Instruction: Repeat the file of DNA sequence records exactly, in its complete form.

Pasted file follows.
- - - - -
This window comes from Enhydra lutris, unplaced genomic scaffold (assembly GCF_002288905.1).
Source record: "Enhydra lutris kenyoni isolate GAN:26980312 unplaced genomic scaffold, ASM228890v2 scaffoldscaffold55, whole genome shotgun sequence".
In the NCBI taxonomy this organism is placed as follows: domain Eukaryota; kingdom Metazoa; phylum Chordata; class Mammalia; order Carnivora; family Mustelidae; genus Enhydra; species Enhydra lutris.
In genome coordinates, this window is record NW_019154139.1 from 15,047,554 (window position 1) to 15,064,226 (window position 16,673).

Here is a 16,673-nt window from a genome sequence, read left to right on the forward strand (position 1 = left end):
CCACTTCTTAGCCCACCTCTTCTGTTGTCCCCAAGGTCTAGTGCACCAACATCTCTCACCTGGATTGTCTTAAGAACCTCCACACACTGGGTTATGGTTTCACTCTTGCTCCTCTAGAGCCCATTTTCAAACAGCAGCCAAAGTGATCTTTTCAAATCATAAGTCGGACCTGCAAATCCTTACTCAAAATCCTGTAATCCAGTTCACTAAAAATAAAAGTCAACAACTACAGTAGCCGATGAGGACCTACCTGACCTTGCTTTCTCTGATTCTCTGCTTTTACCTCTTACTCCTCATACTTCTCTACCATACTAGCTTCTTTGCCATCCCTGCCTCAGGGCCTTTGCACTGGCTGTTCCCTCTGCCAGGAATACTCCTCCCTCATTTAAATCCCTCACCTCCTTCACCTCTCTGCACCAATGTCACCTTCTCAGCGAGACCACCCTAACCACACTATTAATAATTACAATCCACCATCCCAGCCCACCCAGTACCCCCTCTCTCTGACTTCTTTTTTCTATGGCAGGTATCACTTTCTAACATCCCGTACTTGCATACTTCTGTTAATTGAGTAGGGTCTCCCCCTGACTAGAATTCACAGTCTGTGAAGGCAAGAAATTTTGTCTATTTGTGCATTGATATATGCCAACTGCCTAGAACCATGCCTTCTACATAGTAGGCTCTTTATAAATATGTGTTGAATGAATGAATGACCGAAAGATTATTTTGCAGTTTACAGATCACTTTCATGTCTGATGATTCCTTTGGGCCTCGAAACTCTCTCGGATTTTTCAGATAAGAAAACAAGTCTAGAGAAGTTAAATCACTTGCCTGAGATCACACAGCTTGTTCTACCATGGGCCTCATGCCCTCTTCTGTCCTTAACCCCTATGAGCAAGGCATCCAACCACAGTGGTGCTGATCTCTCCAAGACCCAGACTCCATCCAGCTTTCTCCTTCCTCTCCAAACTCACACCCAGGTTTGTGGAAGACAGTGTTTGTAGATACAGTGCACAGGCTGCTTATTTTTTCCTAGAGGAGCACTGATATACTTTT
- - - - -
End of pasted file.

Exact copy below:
This window comes from Enhydra lutris, unplaced genomic scaffold (assembly GCF_002288905.1).
Source record: "Enhydra lutris kenyoni isolate GAN:26980312 unplaced genomic scaffold, ASM228890v2 scaffoldscaffold55, whole genome shotgun sequence".
In the NCBI taxonomy this organism is placed as follows: domain Eukaryota; kingdom Metazoa; phylum Chordata; class Mammalia; order Carnivora; family Mustelidae; genus Enhydra; species Enhydra lutris.
In genome coordinates, this window is record NW_019154139.1 from 15,047,554 (window position 1) to 15,064,226 (window position 16,673).

Here is a 16,673-nt window from a genome sequence, read left to right on the forward strand (position 1 = left end):
CCACTTCTTAGCCCACCTCTTCTGTTGTCCCCAAGGTCTAGTGCACCAACATCTCTCACCTGGATTGTCTTAAGAACCTCCACACACTGGGTTATGGTTTCACTCTTGCTCCTCTAGAGCCCATTTTCAAACAGCAGCCAAAGTGATCTTTTCAAATCATAAGTCGGACCTGCAAATCCTTACTCAAAATCCTGTAATCCAGTTCACTAAAAATAAAAGTCAACAACTACAGTAGCCGATGAGGACCTACCTGACCTTGCTTTCTCTGATTCTCTGCTTTTACCTCTTACTCCTCATACTTCTCTACCATACTAGCTTCTTTGCCATCCCTGCCTCAGGGCCTTTGCACTGGCTGTTCCCTCTGCCAGGAATACTCCTCCCTCATTTAAATCCCTCACCTCCTTCACCTCTCTGCACCAATGTCACCTTCTCAGCGAGACCACCCTAACCACACTATTAATAATTACAATCCACCATCCCAGCCCACCCAGTACCCCCTCTCTCTGACTTCTTTTTTCTATGGCAGGTATCACTTTCTAACATCCCGTACTTGCATACTTCTGTTAATTGAGTAGGGTCTCCCCCTGACTAGAATTCACAGTCTGTGAAGGCAAGAAATTTTGTCTATTTGTGCATTGATATATGCCAACTGCCTAGAACCATGCCTTCTACATAGTAGGCTCTTTATAAATATGTGTTGAATGAATGAATGACCGAAAGATTATTTTGCAGTTTACAGATCACTTTCATGTCTGATGATTCCTTTGGGCCTCGAAACTCTCTCGGATTTTTCAGATAAGAAAACAAGTCTAGAGAAGTTAAATCACTTGCCTGAGATCACACAGCTTGTTCTACCATGGGCCTCATGCCCTCTTCTGTCCTTAACCCCTATGAGCAAGGCATCCAACCACAGTGGTGCTGATCTCTCCAAGACCCAGACTCCATCCAGCTTTCTCCTTCCTCTCCAAACTCACACCCAGGTTTGTGGAAGACAGTGTTTGTAGATACAGTGCACAGGCTGCTTATTTTTTCCTAGAGGAGCACTGATATACTTTT